from the Finnish Centre for Pensions (ETK) show that 207,000 self-employed
persons in Finland were insured under the Self-employed Persons’ Pensions Act
(YEL) in 2018.
to the ETK, two out of five of these self-employed persons are underinsured
based on their 'confirmed income' which constitutes the tax base for their
pension calculation and social security. In addition, one in four of them only puts
their confirmed income at, or close to, the statutory minimum requirement of
€7,656 per year.
income, as stipulated by the YEL, is not only the basis for income-related
pensions and social security for self-employed persons but is also used for
various other social security benefits to which they are entitled, such as
sickness benefits, unemployment benefits and family benefits. The legislation states
that each self-employed person must declare their confirmed income in a way
that corresponds to the respective value of their employment; it is
nevertheless often lower than the self-employed person’s taxable income.
Social security only at the level it was at start of the millennium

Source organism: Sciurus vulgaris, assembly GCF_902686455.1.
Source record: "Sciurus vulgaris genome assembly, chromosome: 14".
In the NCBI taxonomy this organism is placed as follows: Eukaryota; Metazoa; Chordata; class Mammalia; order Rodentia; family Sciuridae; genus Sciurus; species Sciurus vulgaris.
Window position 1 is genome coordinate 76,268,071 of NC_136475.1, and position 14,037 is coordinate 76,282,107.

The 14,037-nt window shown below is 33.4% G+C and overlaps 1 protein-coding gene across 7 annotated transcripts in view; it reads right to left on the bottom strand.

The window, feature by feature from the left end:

ETK points out that the real-term average confirmed income of the newly
self-employed in 2018 was at the same level it was in the early 2000s. In
addition, the average value of the currently insured confirmed income decreased
last year across all age groups of insured self-employed persons. The confirmed
income of younger age groups fell more than that of older age groups.
earnings-related pension insurance of self-employed persons serves as income
insurance if self-employment ends due to disability or age. It also provides a
survivor’s pension if the self-employed person dies. However, the level of confirmed
income used to determine the amount of benefits is likely to be widely
insufficient in the event of a benefit being claimed.
The statistics can be viewed on a case-by-case basis by specifying appropriate parameters.